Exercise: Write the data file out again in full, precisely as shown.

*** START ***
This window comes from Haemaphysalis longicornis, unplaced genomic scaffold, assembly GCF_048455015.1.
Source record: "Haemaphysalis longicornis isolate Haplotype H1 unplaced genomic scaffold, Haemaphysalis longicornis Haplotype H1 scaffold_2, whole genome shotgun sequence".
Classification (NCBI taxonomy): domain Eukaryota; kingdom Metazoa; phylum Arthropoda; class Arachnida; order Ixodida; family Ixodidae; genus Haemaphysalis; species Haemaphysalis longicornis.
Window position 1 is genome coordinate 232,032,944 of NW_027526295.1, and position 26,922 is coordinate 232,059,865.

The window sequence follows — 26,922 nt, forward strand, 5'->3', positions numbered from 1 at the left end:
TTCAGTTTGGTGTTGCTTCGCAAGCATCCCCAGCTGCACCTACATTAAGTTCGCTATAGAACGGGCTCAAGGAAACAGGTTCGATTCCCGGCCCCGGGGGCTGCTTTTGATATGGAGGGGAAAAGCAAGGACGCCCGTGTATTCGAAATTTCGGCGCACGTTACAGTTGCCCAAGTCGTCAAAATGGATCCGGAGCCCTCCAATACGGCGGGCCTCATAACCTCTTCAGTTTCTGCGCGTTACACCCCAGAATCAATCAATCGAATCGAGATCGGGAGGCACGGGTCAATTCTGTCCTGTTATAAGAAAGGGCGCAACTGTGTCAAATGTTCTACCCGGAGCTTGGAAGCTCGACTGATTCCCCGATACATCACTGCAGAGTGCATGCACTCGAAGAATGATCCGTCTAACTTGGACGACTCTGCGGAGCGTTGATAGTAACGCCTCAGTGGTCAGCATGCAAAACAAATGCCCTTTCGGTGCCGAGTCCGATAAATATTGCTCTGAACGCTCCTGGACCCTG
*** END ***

This window comes from Haemaphysalis longicornis, unplaced genomic scaffold, assembly GCF_048455015.1.
Source record: "Haemaphysalis longicornis isolate Haplotype H1 unplaced genomic scaffold, Haemaphysalis longicornis Haplotype H1 scaffold_2, whole genome shotgun sequence".
Classification (NCBI taxonomy): domain Eukaryota; kingdom Metazoa; phylum Arthropoda; class Arachnida; order Ixodida; family Ixodidae; genus Haemaphysalis; species Haemaphysalis longicornis.
Window position 1 is genome coordinate 232,032,944 of NW_027526295.1, and position 26,922 is coordinate 232,059,865.

The window sequence follows — 26,922 nt, forward strand, 5'->3', positions numbered from 1 at the left end:
TTCAGTTTGGTGTTGCTTCGCAAGCATCCCCAGCTGCACCTACATTAAGTTCGCTATAGAACGGGCTCAAGGAAACAGGTTCGATTCCCGGCCCCGGGGGCTGCTTTTGATATGGAGGGGAAAAGCAAGGACGCCCGTGTATTCGAAATTTCGGCGCACGTTACAGTTGCCCAAGTCGTCAAAATGGATCCGGAGCCCTCCAATACGGCGGGCCTCATAACCTCTTCAGTTTCTGCGCGTTACACCCCAGAATCAATCAATCGAATCGAGATCGGGAGGCACGGGTCAATTCTGTCCTGTTATAAGAAAGGGCGCAACTGTGTCAAATGTTCTACCCGGAGCTTGGAAGCTCGACTGATTCCCCGATACATCACTGCAGAGTGCATGCACTCGAAGAATGATCCGTCTAACTTGGACGACTCTGCGGAGCGTTGATAGTAACGCCTCAGTGGTCAGCATGCAAAACAAATGCCCTTTCGGTGCCGAGTCCGATAAATATTGCTCTGAACGCTCCTGGACCCTG